http://www.okhistory.org/research/dawes

if your family was enrolled by council action early in the process or was enrolled by lawsuit, they might not appear on the oklahoma historical society website. you would have to check with the tribe on that.

even if your family was rejected by the dawes process, you may want the testimony, census card, application information for your genealogical purposes.

the federal census will also help you decide which state to contact for vital records.

the dawes roll was taken 1896-1906, so you should trace your ancestors down to that time period. mostly, they had to be living in oklahoma by that time and agree to live there permanently.

history of the dawes roll
http://en.wikipedia.org/wiki/Dawes_Act
http://en.wikipedia.org/wiki/Dawes_Commission
wikipedia entries are sometimes opinionated; entered by volunteers.

helpful information about tribal enrollment
http://www.felihkatubbe.com/ChoctawNation/TribalMembership.html

freedmen information:
http://freepages.genealogy.rootsweb.ancestry.com/~ewyatt/_borders/
http://digital.library.okstate.edu/encyclopedia/entries/F/FR016.html
http://www.african-nativeamerican.com/8-chocfreed.htm
http://www.okhistory.org/research/dawes

2 ways to search:
http://www.accessgenealogy.com/native/finalroll.php
this will let you enter partial names to get card#. click on the card# in the card column and you can see other names in that family.
other resources on the left and at the bottom of this webpage. native census records and databases are especially useful.

http://www.okhistory.org/research/dawes/index.php
this will give you card# (family group) and enrollment #. they have some native marriage records too. other oklahoma records listed at left.
if your relative was enrolled by court action, their name might not be on this list.
if the name is common, you may find too many possible records.
you can order the dawes packet from the oklahoma historical society website.

if you find a relative listed on the dawes roll, fold3 may have filmed the record and could be available online.
http://www.fold3.com/documents/46580455/dawes-packets/
other resources are NARA http://www.archives.gov

the five civilized tribes book put out by the department of the interior has testimony.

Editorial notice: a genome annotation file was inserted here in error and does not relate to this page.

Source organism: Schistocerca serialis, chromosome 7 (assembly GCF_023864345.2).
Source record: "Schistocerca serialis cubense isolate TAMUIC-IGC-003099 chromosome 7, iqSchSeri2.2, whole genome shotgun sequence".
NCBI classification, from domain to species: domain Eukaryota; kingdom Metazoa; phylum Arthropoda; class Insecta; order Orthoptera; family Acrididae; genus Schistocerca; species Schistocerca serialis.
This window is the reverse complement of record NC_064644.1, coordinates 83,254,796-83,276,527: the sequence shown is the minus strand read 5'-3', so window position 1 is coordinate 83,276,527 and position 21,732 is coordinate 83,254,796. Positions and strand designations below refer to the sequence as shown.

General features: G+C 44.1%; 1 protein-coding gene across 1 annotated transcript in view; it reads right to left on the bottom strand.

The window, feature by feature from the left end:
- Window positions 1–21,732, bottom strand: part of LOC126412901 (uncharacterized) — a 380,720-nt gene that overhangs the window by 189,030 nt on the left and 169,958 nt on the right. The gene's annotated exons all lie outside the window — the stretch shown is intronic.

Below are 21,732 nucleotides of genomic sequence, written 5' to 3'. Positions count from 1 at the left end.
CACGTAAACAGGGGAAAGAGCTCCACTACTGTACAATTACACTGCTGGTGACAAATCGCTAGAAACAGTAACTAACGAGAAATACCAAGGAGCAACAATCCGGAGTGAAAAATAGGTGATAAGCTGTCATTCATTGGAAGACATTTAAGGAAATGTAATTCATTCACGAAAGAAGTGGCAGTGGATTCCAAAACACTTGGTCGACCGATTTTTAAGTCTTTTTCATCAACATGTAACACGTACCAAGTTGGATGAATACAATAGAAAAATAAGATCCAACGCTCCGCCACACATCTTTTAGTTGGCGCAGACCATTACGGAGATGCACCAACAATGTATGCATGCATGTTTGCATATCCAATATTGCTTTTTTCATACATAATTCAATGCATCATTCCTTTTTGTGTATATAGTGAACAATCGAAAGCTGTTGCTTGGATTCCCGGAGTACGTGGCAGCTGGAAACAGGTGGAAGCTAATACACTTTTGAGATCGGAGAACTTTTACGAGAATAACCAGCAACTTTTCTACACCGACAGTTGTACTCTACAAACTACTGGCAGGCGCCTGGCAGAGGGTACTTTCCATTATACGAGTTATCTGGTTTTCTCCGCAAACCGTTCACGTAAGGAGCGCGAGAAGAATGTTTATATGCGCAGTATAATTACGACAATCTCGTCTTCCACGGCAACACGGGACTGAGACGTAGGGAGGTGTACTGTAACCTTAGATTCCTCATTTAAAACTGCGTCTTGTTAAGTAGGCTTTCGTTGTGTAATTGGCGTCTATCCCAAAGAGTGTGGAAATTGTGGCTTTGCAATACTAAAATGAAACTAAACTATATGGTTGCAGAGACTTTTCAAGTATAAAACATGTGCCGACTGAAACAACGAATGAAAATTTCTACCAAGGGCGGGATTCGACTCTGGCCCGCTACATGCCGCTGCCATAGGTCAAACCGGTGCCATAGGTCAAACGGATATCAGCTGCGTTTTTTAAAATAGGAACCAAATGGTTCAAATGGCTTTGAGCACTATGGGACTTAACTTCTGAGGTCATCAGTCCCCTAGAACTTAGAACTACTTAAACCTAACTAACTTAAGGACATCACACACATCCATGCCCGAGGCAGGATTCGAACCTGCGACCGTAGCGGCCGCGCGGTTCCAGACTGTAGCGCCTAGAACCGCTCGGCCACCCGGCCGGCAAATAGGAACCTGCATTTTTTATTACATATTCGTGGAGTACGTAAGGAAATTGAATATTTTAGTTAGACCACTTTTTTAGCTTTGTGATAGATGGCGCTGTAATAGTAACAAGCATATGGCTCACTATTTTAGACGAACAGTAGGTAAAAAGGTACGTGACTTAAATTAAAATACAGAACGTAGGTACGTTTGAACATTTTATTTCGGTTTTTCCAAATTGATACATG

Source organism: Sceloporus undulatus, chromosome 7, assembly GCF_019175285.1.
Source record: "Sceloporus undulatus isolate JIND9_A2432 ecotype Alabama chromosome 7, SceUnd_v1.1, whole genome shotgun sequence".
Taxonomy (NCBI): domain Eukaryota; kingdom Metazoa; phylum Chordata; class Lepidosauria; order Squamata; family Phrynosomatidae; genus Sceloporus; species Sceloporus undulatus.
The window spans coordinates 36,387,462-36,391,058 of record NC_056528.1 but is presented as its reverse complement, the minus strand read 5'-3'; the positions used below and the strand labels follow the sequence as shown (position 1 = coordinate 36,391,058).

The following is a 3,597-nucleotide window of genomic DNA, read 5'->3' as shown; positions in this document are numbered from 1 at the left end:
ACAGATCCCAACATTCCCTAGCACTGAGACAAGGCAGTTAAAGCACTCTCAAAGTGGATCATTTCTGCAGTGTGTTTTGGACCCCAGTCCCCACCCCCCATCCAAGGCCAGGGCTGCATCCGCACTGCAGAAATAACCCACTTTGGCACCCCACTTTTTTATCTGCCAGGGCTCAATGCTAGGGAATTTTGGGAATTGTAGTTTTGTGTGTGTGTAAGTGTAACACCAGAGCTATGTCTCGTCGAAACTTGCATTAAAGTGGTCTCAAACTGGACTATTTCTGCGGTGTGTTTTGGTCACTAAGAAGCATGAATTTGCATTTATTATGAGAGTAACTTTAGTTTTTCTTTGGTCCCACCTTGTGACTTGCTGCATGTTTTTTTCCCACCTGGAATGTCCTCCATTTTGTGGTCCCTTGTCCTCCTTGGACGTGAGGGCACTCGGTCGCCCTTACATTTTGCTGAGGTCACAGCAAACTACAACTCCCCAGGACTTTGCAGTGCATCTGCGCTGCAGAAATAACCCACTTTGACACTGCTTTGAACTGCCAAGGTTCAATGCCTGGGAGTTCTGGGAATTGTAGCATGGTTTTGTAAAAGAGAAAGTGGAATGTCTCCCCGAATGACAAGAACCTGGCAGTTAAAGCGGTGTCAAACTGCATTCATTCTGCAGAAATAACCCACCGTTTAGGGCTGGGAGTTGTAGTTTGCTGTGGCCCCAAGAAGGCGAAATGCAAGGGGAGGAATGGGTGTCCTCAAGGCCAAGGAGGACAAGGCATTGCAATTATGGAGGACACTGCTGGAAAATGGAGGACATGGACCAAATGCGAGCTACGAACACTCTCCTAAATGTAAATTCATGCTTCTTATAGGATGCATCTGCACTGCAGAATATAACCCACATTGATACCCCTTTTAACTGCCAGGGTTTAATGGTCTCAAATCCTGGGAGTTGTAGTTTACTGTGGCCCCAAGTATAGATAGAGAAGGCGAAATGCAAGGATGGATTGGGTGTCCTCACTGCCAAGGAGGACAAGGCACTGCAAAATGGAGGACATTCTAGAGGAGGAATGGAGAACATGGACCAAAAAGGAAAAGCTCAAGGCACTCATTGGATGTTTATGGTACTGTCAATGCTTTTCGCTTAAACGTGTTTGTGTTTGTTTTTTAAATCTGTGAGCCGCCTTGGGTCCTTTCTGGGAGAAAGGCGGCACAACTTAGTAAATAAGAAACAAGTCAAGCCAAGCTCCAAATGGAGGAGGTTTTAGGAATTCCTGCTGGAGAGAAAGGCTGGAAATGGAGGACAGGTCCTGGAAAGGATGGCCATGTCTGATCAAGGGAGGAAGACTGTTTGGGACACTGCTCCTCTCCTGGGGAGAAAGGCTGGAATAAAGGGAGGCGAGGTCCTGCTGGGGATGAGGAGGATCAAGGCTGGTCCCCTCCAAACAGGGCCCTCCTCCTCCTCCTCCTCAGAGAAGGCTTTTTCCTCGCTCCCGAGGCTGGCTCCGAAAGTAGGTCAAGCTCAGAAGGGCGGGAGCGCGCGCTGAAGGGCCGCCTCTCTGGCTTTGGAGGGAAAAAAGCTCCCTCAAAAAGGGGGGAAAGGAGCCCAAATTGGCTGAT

http://books.google.com/books/about/Five_civilized_tribes_in_Oklahoma.html?id=chATAAAAYAAJ
and you can read it online

and these are the microfilms at fort worth TX archives.
http://www.archives.gov/southwest/finding-aids/native-american-microfilm.html

there may be additional records about your relative:
contact NARA http://www.archives.gov for these and other records listed on this webpage.

75.23 RECORDS OF THE COMMISSIONER TO THE FIVE CIVILIZED TRIBES 1852-1919
75.23.1 Records of the Dawes Commission
75.23.2 Records of the U.S. Indian Inspector for Indian Territory
75.23.3 General records of the Commissioner to the Five Civilized Tribes
http://www.archives.gov/research/guide-fed-records/groups/075.html
(Record Group 75)
1793-1989

http://okhistory.cuadra.com/star/public.html
oklahoma newspaper and archives search. some of these resources may be available through interlibrary loan/public library.

the tribe has an excellent information to help you. it is found under genealogy advocacy.
http://choctawnation.com/services/departments/community-services/
some obituaries:
http://www.choctawnation.com/history/obituaries/

NARA http://www.archives.gov/ federal records repository. the fort worth, TX office has archives for oklahoma and texas tribes. atlanta/morrow office has archives for the southwest tribes. many offices have microfilmed records for several tribes. note that this web address has changed recently from nara.gov.

freedmen info:
You can ONLY apply for Choctaw Nation Membership, AFTER you have obtained a CDIB card proving your Choctaw Blood lineage to a direct ancestor who actually enrolled, BY BLOOD. Freedmen DID NOT enroll By Blood. When US Congress closed the Final Dawes Commission Rolls, there were no provisions granting Freedmen any benefits after the Dawes Commission closed. The tribe Constitution states BY BLOOD. however, the documents (application, census card and testimony) may help you find out more about your heritage.

about blood quantum laws:
http://en.wikipedia.org/wiki/Blood_quantum_laws
calculations about blood quantum:
http://www.rootsweb.ancestry.com/~wishawa4/Menominee%20Indians/quantum.htm

mississippi choctaw and choctaw tribe explained here:
http://en.wikipedia.org/wiki/Choctaw_Trail_of_Tears
http://www.choctaw.org/

jena choctaw tribe in louisiana:
http://www.jenachoctaw.org/

MOWA tribe
http://encyclopediaofalabama.org/face/Article.jsp?id=h-1368
http://www.uab.edu/uabmagazine/2009/july/losttribe
http://www.native-american-online.org/MOWA-Choctaw.htm
MOWA Band Of Choctaws Wilford Taylor 1080 Red Fox Road Mount Vernon, AL 36560 (251) 829-5500. E-Mail: chieftaylor@mowachoctaw.com

other choctaw tribes:
http://www.aaanativearts.com/choctaw-indians/index.html

chickasaw historical society
Historic Preservation and Repatriation Office
Phone: (580) 272-5325
Fax: (580) 272-5327
2020 E. Arlington, Suite 4, Ada, OK 74820
send mail to: P.O. Box 1548, Ada, OK 74821

chickasaw tribe
Chickasaw Nation Headquarters
520 East Arlington, Ada, OK 74820
Phone (580) 436-2603
Mailing address: P.O. Box 1548, Ada, OK 74821
http://www.chickasaw.net/index.htm

chickasaw genealogy archive center Tribal Library
Phone: (580) 310-6477